One justice, most observers agreed, was the key to what the court would become — Associate Justice Antonin Scalia. In the case of Employment Division, Oregon Department of Human Services v. Smith, he played the key role in transforming an obscure, small-stakes dispute over unemployment compensation into a landmark case that reversed nearly 50 years of judicial decisions and slapped tough new limits on the exercise of religious freedom.


Scalia became head of the Justice Department’s Office of Legal Counsel during the Ford administration. After Ford left office, Scalia went to teach at the University of Chicago Law School. One of his best-known law review articles was an attack on affirmative action and the white judges who supported it. As his central metaphor, Scalia appropriated the old joke in which the Lone Ranger and Tonto find themselves surrounded by hostile Indians. “Looks like we’re in trouble, Tonto,” the masked man says. Replies his Indian sidekick, “What do you mean ‘we,’ white man?”
Scalia saw himself and other white children of immigrants as the Indian sidekicks. He felt no responsibility for the disadvantages suffered by black Americans. “My father not only never lived off the sweat of a black man’s brow, he never saw a black man until he was 21 years old,” he wrote. But liberal whites were now proposing to give black Americans jobs and educational opportunities Scalia felt properly belonged, on grounds of merit, to white ethnics like himself.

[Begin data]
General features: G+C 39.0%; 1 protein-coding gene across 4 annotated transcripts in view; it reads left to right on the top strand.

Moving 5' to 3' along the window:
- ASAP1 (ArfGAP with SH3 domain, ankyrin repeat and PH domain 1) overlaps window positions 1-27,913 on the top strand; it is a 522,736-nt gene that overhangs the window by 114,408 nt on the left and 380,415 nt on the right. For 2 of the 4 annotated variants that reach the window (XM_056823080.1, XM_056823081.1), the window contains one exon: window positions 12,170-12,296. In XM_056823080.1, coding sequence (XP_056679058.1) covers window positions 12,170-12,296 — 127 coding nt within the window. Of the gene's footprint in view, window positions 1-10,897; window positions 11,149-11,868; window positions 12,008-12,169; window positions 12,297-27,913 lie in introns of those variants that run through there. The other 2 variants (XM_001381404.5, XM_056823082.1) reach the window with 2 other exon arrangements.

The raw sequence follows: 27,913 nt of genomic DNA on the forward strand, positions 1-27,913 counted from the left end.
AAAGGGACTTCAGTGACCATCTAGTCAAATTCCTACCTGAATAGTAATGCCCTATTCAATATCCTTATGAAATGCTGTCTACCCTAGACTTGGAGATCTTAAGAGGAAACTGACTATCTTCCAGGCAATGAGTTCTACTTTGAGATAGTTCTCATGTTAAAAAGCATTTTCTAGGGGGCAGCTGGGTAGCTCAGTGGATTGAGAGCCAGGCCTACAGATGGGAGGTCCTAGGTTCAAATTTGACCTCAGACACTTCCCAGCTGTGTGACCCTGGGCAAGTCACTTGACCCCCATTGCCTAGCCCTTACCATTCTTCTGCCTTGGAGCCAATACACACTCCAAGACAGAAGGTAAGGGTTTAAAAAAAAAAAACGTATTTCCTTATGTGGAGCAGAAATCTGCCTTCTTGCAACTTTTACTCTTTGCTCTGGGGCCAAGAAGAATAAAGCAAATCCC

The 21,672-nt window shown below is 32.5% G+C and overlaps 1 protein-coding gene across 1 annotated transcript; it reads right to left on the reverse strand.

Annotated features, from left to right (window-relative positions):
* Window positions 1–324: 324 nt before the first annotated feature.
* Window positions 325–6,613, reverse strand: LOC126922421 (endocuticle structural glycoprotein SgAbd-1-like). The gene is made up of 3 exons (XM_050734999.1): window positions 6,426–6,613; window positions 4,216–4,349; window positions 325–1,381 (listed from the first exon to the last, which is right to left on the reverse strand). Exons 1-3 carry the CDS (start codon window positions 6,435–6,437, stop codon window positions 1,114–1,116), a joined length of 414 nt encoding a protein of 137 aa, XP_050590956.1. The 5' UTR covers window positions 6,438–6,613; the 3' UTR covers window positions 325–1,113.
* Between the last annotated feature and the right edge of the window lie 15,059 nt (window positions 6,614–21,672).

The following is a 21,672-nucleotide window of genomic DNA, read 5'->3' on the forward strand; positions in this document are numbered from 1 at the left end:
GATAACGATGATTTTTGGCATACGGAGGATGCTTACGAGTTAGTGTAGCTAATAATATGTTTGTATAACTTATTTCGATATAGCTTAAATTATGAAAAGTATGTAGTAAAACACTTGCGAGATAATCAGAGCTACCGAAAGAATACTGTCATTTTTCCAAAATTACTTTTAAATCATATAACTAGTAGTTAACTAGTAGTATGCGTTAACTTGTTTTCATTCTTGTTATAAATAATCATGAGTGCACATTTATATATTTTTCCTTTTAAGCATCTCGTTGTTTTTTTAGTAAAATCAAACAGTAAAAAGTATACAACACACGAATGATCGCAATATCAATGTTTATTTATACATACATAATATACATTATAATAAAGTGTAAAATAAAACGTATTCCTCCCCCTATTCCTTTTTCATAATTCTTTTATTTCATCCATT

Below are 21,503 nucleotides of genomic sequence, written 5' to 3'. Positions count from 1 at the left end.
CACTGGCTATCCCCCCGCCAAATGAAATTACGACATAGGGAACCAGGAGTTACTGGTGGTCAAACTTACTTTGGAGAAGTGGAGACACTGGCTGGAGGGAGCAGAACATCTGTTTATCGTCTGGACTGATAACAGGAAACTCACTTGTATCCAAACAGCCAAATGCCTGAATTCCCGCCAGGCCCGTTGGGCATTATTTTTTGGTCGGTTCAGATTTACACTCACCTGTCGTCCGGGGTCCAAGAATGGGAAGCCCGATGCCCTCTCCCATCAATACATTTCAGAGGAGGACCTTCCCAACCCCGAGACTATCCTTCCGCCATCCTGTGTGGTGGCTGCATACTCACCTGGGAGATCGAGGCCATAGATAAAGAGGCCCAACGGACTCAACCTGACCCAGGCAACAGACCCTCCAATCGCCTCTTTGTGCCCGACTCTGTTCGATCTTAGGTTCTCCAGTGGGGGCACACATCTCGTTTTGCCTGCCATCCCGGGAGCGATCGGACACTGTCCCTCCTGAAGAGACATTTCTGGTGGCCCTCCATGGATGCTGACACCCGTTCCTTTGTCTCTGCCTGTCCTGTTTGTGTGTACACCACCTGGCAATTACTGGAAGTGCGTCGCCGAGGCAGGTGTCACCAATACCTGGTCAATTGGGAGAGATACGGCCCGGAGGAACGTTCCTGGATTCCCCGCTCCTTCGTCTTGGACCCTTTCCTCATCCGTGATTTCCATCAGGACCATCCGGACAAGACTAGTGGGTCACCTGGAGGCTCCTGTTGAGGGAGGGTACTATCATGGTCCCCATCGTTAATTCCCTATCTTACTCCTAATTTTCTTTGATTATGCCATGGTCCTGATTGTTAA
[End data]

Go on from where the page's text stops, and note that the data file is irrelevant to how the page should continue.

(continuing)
It was a bold and eloquent statement of the case against affirmative action, and it almost certainly played a role in moving Scalia into line for a judicial appointment under Reagan. Critics argued in vain that Scalia himself had been accorded educational and social privilege based at least in part on the color of his skin. And those critics — and particularly those interested in Native American rights — might have pointed out another irony. Apparently unaware or simply indifferent to the fact that his language might be offensive, Scalia had liberally larded his discussion of race and opportunity with stage-Indian dialect, complete with broken syntax and pidgin phrases like “ugh” and “ride-um west.”

Read the whole thing — it’s good.

tech reading
More things for the overburdened reading list:
Intro to PHP